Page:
Sunday, October 19, 2003

THE IMPORTANCE OF BEING EARNEST, NOT. My wife is out of town, the kids are in bed. So, after my weekly dose of Law and Order: Criminal Intent I did something I would never expect to do: watch the show that comes next on NBC: The Lyon's Den (what else was I supposed to do? Watch the World Series?). I've never been a Rob Lowe fan either before or during The West Wing. But in this new show, he takes his earnest Dudley Do-right persona to new heights. At one point he counters the shadowy security chief (played by an aging Cliff Roberston) with the verbal riposte: "what about the search for Truth? Doesn't that mean anything around here" (a paraphrase). Where does he get such pabulum? Of course it doesn't mean anything, it is a law firm for heaven's sake! Later he takes down the aging father of one his clients with "it is deeds that matter in life, not words." That'll ruin the multi-millionaire's day. Prediction: the show won't last the season.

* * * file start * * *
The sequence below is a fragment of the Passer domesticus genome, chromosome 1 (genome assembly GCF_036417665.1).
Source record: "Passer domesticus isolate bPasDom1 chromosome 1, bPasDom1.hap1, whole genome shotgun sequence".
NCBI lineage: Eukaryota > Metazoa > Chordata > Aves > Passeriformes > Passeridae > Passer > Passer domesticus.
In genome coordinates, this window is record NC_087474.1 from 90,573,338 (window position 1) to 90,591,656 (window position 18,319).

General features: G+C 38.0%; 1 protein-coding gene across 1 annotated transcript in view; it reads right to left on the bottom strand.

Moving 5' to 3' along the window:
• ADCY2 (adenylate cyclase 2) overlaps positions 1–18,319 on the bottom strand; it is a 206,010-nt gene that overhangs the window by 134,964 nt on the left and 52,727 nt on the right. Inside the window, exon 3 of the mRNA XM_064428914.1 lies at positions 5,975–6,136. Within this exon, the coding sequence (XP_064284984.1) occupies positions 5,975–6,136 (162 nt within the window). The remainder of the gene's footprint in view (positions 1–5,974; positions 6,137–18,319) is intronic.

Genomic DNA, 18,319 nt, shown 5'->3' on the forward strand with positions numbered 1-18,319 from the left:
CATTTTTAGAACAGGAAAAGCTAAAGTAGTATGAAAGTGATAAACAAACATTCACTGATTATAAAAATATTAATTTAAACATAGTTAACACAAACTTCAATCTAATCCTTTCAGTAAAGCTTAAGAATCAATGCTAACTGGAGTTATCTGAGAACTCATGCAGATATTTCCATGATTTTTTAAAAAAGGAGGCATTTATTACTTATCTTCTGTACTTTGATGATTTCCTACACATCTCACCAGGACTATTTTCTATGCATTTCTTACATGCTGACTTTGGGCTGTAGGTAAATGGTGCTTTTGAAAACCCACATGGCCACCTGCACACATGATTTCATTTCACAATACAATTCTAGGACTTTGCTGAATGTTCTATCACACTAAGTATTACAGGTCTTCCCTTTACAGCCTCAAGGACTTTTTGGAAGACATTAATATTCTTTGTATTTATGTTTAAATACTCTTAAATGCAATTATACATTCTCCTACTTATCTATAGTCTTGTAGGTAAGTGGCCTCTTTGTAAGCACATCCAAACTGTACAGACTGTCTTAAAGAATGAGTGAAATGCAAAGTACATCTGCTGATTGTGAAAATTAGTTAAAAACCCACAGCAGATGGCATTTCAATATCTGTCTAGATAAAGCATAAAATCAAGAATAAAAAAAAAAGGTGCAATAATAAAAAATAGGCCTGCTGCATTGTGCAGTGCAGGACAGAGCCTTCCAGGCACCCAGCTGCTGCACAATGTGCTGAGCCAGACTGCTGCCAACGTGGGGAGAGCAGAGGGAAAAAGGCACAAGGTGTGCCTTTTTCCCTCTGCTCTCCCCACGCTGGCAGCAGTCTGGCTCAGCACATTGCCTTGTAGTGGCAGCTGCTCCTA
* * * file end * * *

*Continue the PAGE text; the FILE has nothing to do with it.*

And yet, upon further reflection, I can't help but feel a bit guilty about how cynical I have apparently become. What's wrong with expressing a preference for the truth? If more people walked their talk, wouldn't the world actually be a better place? How have we (I?) come to the point where the expression of such sentiments elicit only sneers of derision? Perhaps it is merely because they are so artificially yet artlessly (meaning lacking in skill not lacking in guile) expressed. Perhaps not.

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